During the 1974 playoffs, he led the Flyers in both goals (13) and points (22) and finished second to Parent in the Conn Smythe Trophy voting for playoff MVP.
After his retirement, MacLeish dabbled in owning race horses and worked with the Flyers' alumni.
Among his last major public appearances with Cup teammates in Philadelphia was at the closing of the Spectrum party on Jan. 16, 2010, hosted by Flyers chairman Ed Snider, who died in April.

Flyers prospect Joel Farabee signs entry-level contract, will turn pro in 2019-20

Flyers prospect Joel Farabee signs entry-level contract, will turn pro in 2019-20

It’s one and done for Joel Farabee at Boston U.

The Flyers' 2018 first-round selection signed his entry-level contract Monday after one season at Boston University. 

Farabee finished as the Terriers' leading scorer with 36 points in 37 games as Boston University’s season (16-18-4) came to an end Friday night in the semifinals of the Hockey East Tournament.

However, Farabee’s performance as a 19-year-old freshman was one of the team’s highlights after he finished the regular season on a tear with seven goals over his last nine games and was recently named Hockey East Rookie of the Year. After getting acclimated to the collegiate game, Farabee adapted very quickly.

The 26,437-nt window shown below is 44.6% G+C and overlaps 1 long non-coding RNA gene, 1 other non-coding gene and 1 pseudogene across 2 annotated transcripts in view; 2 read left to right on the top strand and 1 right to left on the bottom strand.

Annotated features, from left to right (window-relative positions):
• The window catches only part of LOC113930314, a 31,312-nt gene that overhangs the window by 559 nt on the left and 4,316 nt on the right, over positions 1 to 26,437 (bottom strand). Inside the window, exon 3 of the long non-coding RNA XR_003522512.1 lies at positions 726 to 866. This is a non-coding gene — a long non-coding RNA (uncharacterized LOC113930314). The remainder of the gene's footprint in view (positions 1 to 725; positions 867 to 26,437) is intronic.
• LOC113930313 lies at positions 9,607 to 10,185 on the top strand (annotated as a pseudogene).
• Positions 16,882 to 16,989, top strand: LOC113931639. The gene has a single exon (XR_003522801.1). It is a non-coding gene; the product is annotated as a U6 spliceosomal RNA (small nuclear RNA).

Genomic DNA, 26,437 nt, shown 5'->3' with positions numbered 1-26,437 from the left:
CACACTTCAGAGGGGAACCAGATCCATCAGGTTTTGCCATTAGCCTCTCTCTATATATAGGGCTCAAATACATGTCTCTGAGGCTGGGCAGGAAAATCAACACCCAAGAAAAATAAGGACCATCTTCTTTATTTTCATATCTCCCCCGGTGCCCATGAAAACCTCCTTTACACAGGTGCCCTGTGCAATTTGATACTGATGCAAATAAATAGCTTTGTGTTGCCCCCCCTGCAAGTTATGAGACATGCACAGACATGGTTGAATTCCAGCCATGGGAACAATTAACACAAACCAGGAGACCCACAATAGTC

Farabee isn’t the only highly-touted prospect to leave BU after just one season. Buffalo’s Jack Eichel left after scoring 71 points in 40 games before the Sabres grabbed him with the second overall pick in the 2015 NHL draft.

Unlike CHL prospects, who can sign entry-level deals and still compete at the major junior level, Farabee forfeits the remainder of his college eligibility, so the question moving forward is where will Farabee start the 2019-20 season?

He can make the Flyers out of training camp or start his first year of professional hockey at Lehigh Valley.

Farabee needs to develop physically but the hockey IQ and playmaking ability coupled with high character are all important attributes that he brings to the pro level.

Farabee was the Flyers' first draft pick to come from the U.S. national team development program (USNTDP) since James van Riemsdyk was selected second overall in 2007. 

JVR spent two years at the University of New Hampshire before electing to turn pro. The Flyers' left winger played just seven games with the Phantoms in 2008 before earning an NHL promotion.

There’s a debate as to whether Farabee or Morgan Frost, the Flyers' 2017 first-round pick, is the organization’s top prospect. Personally, I think Farabee has a more NHL-ready game right now, and he’ll get the chance to prove that when training camp commences in September.